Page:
Liberty ship John W. Brown has a place to moor in Baltimore. It just needs (at least) $10 million

The Liberty ship John W. Brown, a floating museum, about to set sail on one of its periodic trips down the Chesapeake Bay
The Liberty ship John W. Brown, a floating museum, about to set sail on one of its periodic trips down the Chesapeake Bay (Chris Kaltenbach, The Baltimore Sun)

There’s a plan that would allow the John W. Brown to keep calling Baltimore home.

It just needs $10 million to $18 million.


The restored Liberty ship, a World War II-era relic that has been operating as a museum, tour boat and floating classroom out of Baltimore for decades, had faced the loss of its mooring privileges at a Canton dock and an uncertain future. But plans unveiled Monday would enable the ship to moor at a revitalized pier on the site of the former Bethlehem Steel Fairfield Shipyard — the same facility from which it launched in 1942.

“It’s an exciting opportunity for us,” said Michael Barnes of Project Liberty Ship Inc., the all-volunteer group that owns and operates the John W. Brown. The ship, which carries passengers on bay excursions that include period entertainment and other invocations of what it was like to serve on it during World War II, has spent the past three decades in Baltimore.


Under the plan, the 80-year-old pier, located southeast of the Baltimore Harbor Tunnel at the end of Frankfurst Avenue, would be rebuilt and serve as home base for the John W. Brown. It would also host shipbuilding and marine technology operations for the Maritime Applied Physics Corp. MAPC, which designs and builds advanced technology systems and water vessels, including Baltimore’s new water taxis, owns the land where the Fairfield shipyard was located. It has a 50-year lease, with an option to purchase, the 780-foot pier.

Barnes chaired a committee that spent the past year looking for a place the John W. Brown could call home.

He estimated the cost of the project at $10 million to $11 million for installation of a floating pier, which would have to be augmented to be strong enough to hold the John W. Brown, or $18 million to replace the structure with a “heavy-duty commercial pier” that could accommodate both the Brown and MAPC’s operations.

No funding is in place for the project, Barnes said. His group hopes federal and state grants will cover some 60% to 70% of the cost, with the rest coming from corporate and private donations.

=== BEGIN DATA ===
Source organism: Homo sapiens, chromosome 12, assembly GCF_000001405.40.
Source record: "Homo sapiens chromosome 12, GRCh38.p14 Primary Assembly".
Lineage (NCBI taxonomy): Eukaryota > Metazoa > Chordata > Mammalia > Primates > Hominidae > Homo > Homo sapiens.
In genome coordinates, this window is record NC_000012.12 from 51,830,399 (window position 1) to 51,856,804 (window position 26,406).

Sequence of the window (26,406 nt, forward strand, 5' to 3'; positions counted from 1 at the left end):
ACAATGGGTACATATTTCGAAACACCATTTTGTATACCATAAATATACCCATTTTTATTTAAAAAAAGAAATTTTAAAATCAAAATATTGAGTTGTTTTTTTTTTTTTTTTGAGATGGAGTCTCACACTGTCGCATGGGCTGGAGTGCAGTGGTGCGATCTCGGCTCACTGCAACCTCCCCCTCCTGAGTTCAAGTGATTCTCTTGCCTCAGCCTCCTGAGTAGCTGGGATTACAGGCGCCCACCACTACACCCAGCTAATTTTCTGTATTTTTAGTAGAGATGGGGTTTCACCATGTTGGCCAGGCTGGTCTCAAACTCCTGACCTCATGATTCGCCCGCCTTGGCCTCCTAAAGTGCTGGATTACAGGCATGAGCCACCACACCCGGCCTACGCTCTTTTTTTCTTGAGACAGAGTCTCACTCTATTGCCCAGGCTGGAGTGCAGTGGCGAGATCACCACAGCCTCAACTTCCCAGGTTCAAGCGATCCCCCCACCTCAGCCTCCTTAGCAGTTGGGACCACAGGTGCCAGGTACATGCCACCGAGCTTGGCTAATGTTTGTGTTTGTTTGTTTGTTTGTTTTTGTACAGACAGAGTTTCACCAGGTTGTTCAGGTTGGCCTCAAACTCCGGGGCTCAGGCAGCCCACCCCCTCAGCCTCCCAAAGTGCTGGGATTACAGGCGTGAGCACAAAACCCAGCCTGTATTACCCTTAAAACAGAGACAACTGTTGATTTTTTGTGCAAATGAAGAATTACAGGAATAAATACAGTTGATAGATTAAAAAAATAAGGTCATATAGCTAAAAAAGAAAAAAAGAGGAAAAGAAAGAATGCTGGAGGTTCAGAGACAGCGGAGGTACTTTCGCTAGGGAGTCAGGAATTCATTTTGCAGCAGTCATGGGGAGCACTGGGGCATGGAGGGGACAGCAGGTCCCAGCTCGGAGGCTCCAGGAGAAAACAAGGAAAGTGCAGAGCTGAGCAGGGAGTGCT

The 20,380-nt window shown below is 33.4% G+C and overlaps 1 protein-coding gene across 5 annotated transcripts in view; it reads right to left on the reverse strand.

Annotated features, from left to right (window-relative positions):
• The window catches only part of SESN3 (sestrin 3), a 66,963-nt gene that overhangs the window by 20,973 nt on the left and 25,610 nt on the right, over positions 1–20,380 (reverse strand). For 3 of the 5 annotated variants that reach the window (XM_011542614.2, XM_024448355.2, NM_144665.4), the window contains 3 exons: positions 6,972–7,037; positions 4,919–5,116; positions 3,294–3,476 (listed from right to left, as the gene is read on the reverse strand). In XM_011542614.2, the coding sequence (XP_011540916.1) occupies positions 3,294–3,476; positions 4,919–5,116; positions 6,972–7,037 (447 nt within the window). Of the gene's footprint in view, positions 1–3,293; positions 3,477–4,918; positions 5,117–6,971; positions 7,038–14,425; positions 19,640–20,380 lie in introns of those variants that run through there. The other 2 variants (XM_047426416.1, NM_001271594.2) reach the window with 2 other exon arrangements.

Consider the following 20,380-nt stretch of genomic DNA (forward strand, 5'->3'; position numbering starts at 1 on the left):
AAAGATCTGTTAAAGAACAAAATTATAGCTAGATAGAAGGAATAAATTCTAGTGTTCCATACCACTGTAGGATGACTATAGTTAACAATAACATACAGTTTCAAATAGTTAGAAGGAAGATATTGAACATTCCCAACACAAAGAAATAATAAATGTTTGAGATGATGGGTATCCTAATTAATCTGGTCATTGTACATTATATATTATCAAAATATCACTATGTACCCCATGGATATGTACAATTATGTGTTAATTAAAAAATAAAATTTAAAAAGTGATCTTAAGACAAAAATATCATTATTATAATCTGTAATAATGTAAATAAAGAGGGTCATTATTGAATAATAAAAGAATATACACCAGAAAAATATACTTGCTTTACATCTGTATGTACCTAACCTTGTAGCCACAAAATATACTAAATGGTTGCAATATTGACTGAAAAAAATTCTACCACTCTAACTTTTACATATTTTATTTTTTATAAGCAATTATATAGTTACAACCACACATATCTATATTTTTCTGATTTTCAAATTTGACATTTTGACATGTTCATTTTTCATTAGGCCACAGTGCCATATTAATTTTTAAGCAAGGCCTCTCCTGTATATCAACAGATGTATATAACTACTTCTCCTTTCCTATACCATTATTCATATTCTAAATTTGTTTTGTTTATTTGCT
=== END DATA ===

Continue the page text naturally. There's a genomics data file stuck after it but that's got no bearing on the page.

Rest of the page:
He said group leaders have met with federal and state officials, including state Sen. Johnny Ray Salling, a Republican who represents southeast Baltimore County. Salling did not immediately respond Monday to a request for comment from The Baltimore Sun.

The completed pier would be owned and operated by a nonprofit, possibly Project Liberty Ship, which would issue MAPC a long-term lease for its use.

The 441-foot-long gray John W. Brown is one of only two fully operational Liberty ships remaining, and the only one sailing regularly out of the port city where it was built. It’s currently berthed at Pier C in Canton, on property owned by Rukert Terminals Corp. But a five-year agreement to provide a free home for the John W. Brown — which Rukert agreed to when it paid the state $2 million for the pier in 2014 — expired in September. Although Rukert allowed the ship to stay, company officials made it clear they had other plans for the pier.

“Our vision is that our Bethlehem Fairfield site will host rapidly growing numbers of skilled Baltimore workers and that the presence of the John W. Brown will remind our community and the citizens of Maryland of those who worked so hard to build the ships that saved the world,” Mark Rice, president of MAPC, said in a release announcing the plan. “The photographs on the walls of our present building remind us daily of the thousands of shipyard workers, men and women of all races and ethnicities, who did more than their part to win WWII."

Construction of the Liberty ships began in September 1941. Initially, they were marked for sale to the British; the U.S. didn’t enter the war until the attack on Pearl Harbor the following December. By war’s end in 1945, some 2,700 Liberty ships had been built, more than 380 at the Fairfield shipyard. As the workhorses of the American war effort, they transported two-thirds of all cargo that left the U.S. during the war. The John W. Brown, named for an American labor-union leader, could carry as much as 9,000 tons of cargo and as many as 500 soldiers.

Following the war, the John W. Brown was loaned to New York City, where it served as a maritime high school until 1982. After floating dormant in New York and, later, Norfolk, Virginia, the ship arrived in Baltimore in August 1988. Following extensive renovations, almost all accomplished with volunteer labor, it was back sailing under its own power in August 1991.

Barnes estimated it will take “a couple years” for the pier project to be completed, and said the group is “optimistic” the necessary funding will be found. “It’s going to be a long, slow slog,” he predicted.

The John W. Brown is scheduled to leave for Norfolk, Virginia, on Saturday, where it will go into drydock for inspections and repairs; it’s scheduled to be back in Baltimore on or around Feb. 10, Barnes said. Project Liberty Ship is working on finding locations the ship can call home temporarily while the pier project is under way, he said — locations that would enable it to remain open and operating in the interim.


More than 500,000 people have taken pierside tours or sailed on the John W. Brown since it returned to Baltimore in 1988, according to Project Liberty Ship.

Recommended on Baltimore Sun